President Barack Obama tonight will note that, as he promised when taking office, U.S. combat forces have left Iraq.
The question is whether this exit is a good one. Just more than a year ago, The Star sought to lay out what a good exit from Iraq would look like. Little has happened since to change the thinking here. A poorly handled exit could well lead to a meltdown in this fragile country. We've spent billions of dollars, and 4,416 lives in Iraq at this point; we can’t simply walk away.
As Gen. Babaker Zebari of Iraq recently cautioned, his security forces will not be able to fully secure Iraq until 2020. For much of that time, it is reasonable to assume an American role in the country. But that role must be an extension of what U.S. troops have been doing there for the last year — behind-the-scenes support and training, not front-line action.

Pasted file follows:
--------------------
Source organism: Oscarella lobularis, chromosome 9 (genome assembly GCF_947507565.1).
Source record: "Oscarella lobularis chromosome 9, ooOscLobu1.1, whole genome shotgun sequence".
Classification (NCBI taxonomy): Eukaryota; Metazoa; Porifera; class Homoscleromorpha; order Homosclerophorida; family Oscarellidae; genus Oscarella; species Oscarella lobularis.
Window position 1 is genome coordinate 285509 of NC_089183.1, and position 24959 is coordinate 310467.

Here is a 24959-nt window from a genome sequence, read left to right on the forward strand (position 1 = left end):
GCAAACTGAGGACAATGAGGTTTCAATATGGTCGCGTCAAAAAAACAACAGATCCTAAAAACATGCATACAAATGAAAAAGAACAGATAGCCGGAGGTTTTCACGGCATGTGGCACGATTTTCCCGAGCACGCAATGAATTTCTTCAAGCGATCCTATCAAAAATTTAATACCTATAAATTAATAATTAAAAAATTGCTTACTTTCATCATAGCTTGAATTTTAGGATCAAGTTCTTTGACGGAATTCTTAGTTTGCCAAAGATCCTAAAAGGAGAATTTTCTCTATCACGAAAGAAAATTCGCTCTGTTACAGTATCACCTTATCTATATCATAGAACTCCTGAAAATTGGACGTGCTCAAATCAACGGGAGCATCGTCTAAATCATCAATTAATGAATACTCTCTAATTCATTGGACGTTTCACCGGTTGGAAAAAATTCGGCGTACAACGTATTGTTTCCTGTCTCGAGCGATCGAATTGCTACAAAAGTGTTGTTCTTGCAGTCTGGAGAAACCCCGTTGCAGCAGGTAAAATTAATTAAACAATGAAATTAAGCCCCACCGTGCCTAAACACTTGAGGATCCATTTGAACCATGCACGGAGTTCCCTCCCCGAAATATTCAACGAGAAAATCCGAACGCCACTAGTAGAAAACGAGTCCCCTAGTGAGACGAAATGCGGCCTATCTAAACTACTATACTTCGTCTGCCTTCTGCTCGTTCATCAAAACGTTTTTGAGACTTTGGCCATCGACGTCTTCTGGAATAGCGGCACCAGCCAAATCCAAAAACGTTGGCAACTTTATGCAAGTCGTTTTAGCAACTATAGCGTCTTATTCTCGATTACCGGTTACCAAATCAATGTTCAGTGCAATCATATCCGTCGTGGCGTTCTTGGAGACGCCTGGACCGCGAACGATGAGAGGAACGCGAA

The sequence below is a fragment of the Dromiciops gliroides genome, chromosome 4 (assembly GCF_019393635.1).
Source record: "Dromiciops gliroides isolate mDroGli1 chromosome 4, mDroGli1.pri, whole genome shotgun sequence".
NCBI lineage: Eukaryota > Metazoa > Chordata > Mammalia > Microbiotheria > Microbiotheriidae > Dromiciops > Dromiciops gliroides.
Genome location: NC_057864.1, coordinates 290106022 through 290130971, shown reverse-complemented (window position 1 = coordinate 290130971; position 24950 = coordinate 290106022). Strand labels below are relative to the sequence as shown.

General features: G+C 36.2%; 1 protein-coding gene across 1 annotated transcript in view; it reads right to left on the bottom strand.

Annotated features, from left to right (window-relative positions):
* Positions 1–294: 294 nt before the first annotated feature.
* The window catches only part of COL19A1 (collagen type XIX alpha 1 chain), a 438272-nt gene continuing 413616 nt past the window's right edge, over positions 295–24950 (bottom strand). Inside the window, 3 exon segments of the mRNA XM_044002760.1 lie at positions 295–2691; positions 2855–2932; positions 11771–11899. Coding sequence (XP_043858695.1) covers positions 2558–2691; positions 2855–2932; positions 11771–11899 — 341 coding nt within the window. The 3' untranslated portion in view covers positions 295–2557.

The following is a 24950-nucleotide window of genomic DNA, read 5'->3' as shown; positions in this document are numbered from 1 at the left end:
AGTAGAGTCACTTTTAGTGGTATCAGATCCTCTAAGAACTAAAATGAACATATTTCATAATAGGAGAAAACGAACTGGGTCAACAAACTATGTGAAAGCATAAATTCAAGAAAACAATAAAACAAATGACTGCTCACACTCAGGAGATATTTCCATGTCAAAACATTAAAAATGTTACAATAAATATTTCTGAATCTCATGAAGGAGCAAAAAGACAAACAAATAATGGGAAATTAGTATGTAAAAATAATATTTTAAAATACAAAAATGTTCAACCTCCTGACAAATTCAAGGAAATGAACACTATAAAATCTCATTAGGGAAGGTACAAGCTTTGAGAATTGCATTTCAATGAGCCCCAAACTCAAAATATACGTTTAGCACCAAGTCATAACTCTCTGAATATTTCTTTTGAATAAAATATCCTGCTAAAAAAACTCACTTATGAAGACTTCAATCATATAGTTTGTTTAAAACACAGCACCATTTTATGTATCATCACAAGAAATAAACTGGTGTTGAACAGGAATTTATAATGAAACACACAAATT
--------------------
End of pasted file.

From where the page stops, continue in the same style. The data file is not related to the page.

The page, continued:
In our series "A Good Exit," we made six suggestions for giving Iraq the best chance at stability. Unfortunately, much work remains to be done on most of them. They all remain valid and doable, however.
There have been improvements to water and other basic services in Iraq, but much remains to be done. If the Iraqi people lose faith in their government or in democracy, it is unlikely to be because of high-minded ideals or the American presence. It is very likely to be the result of the inability of the government to provide clean water and sufficient electricity. This is still a great risk and must be addressed.
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